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How Lord Stern Got It Wrong Again

Andrew Montford, Bishop Hill

One of the problems with being a PR guy for an environmentally minded billionaire is that you sometimes find yourself having to utter complete drivel in public fora. There has been a lovely example of this in recent weeks, when, in a letter to the FT, Lord Stern claimed that 7 million deaths each year were caused by pollution derived from fossil fuels. This was disputed by Matt Ridley, who pointed out in another letter that most of these deaths were actually caused by burning wood and dung.

According to the World Health Organisation, the majority of these estimated deaths (4.3m) are from indoor air pollution, and the vast majority of them are caused by cooking and heating with wood and dung.

However, having stuck his neck out, Stern felt he couldn’t back down, and therefore decided to adopt a policy of “make some more stuff up and hope nobody notices”. So he wrote to the FT again, exhibiting his customary lack of integrity, this time insinuating that Matt had claimed that no deaths were caused by fossil-fuel-related pollution, claiming that he…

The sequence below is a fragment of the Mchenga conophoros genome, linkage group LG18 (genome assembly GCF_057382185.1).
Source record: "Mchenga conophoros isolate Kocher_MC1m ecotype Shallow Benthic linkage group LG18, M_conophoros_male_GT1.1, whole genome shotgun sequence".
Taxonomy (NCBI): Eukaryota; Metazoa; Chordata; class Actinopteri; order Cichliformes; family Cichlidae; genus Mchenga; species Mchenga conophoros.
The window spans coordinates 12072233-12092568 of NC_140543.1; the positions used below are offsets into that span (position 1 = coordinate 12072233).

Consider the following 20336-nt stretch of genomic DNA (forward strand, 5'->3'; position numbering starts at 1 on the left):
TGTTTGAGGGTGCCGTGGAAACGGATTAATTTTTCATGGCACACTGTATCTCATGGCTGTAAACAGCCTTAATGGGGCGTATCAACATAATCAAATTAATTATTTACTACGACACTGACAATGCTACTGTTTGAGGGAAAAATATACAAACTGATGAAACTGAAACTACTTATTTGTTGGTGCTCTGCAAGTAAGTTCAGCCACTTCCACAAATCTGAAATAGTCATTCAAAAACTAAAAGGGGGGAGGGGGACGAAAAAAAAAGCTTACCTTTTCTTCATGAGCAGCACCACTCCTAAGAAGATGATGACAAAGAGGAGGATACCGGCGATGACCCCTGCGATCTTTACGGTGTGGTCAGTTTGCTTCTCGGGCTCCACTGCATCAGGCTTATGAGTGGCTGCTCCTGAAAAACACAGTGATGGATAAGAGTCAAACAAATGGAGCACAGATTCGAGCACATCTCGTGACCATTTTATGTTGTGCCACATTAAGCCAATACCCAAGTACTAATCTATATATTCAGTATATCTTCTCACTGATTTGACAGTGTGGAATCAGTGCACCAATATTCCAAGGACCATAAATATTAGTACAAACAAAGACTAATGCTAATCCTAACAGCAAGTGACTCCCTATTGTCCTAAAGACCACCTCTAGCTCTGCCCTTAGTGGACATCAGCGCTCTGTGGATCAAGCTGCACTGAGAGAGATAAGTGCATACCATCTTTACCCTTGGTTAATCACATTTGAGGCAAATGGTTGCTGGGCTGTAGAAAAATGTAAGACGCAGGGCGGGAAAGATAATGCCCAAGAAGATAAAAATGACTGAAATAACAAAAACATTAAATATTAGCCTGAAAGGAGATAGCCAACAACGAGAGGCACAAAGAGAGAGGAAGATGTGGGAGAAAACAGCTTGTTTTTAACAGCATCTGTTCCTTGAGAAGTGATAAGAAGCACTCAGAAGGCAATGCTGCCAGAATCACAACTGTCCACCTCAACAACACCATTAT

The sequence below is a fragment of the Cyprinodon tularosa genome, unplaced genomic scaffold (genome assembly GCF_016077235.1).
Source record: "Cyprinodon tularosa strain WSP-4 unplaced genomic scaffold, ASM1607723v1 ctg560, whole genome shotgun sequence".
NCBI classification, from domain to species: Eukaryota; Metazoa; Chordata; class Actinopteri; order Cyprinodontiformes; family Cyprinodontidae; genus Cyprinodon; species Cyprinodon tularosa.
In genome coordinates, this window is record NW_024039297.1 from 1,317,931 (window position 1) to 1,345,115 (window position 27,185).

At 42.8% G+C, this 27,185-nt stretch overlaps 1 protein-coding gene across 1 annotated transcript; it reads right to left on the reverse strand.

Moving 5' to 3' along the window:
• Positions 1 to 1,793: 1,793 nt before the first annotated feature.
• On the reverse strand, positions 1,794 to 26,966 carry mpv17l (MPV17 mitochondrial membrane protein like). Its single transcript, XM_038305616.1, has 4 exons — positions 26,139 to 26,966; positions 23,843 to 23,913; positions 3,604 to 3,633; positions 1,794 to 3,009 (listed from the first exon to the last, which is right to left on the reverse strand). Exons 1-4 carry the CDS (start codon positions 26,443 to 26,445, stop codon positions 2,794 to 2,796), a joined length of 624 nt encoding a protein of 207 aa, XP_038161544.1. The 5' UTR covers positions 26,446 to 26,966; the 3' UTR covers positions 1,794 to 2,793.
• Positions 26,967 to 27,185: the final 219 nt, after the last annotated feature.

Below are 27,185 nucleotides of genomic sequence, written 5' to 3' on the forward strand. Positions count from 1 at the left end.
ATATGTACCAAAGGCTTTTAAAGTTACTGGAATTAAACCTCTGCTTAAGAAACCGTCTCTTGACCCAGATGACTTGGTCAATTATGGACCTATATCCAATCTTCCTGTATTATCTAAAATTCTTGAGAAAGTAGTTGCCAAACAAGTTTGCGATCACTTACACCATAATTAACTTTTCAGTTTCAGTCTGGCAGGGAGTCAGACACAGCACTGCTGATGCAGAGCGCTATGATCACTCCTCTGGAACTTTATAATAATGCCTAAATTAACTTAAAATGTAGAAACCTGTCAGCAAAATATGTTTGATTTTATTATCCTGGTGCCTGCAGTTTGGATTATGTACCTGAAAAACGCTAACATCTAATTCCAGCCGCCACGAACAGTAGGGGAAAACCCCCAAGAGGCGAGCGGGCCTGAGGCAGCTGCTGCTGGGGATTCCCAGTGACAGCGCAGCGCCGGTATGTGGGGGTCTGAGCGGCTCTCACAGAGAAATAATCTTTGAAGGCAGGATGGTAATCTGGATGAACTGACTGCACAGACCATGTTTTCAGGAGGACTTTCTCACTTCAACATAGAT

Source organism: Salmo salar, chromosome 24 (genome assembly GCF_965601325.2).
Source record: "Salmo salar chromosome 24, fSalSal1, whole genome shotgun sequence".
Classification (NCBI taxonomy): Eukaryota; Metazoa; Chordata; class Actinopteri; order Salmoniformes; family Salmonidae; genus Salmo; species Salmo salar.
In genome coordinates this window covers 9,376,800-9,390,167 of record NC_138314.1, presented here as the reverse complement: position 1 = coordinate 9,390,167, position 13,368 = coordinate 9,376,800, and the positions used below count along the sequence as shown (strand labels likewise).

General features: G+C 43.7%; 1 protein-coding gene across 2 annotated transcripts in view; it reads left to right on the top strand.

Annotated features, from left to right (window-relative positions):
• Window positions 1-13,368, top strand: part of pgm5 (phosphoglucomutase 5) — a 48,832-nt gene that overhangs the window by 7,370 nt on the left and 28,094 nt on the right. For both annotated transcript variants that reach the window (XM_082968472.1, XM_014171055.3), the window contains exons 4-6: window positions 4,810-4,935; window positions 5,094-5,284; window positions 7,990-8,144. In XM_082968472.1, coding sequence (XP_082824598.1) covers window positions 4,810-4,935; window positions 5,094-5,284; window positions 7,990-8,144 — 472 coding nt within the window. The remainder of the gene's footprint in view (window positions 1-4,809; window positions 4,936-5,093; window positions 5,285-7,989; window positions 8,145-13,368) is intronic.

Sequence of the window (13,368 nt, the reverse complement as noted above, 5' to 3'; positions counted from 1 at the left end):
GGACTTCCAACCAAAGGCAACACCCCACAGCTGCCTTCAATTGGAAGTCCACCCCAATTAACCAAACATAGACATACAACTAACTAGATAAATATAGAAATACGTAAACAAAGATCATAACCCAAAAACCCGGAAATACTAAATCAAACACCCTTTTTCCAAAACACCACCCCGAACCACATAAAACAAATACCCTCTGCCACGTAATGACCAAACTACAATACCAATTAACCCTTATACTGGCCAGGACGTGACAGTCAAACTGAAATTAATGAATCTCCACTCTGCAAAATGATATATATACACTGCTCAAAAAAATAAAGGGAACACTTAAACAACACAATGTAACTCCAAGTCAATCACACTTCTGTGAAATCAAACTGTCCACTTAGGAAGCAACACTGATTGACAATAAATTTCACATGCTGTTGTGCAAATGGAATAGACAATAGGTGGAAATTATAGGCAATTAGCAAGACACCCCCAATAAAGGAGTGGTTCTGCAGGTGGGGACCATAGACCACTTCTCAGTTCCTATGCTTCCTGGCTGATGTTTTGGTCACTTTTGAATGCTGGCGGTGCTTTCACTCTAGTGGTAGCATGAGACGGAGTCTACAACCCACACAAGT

…fails to acknowledge that the World Health Organisation noted that coal, as well as wood and biomass, burnt for cooking and heating, is a major source of the indoor air pollution linked to the deaths of 4.3m people each year.

I’m sure that readers can see from the previous quote just how egregious Stern’s misrepresentation was.

Then, as if to underline just how badly wrong he had gone, Stern retreated to a claim of “it’s hard”:

Precision is not possible here but it does seem reasonable to conclude, as I did in my letter of November 12, that “7m people worldwide die each year due to indoor and outdoor pollution, mostly caused by the burning of fossil fuels”.

The mess into which Stern has got himself has now been firmly laid bare by Bjorn Lomborg, whose letter to the FT today sets out the figures in gory detail:

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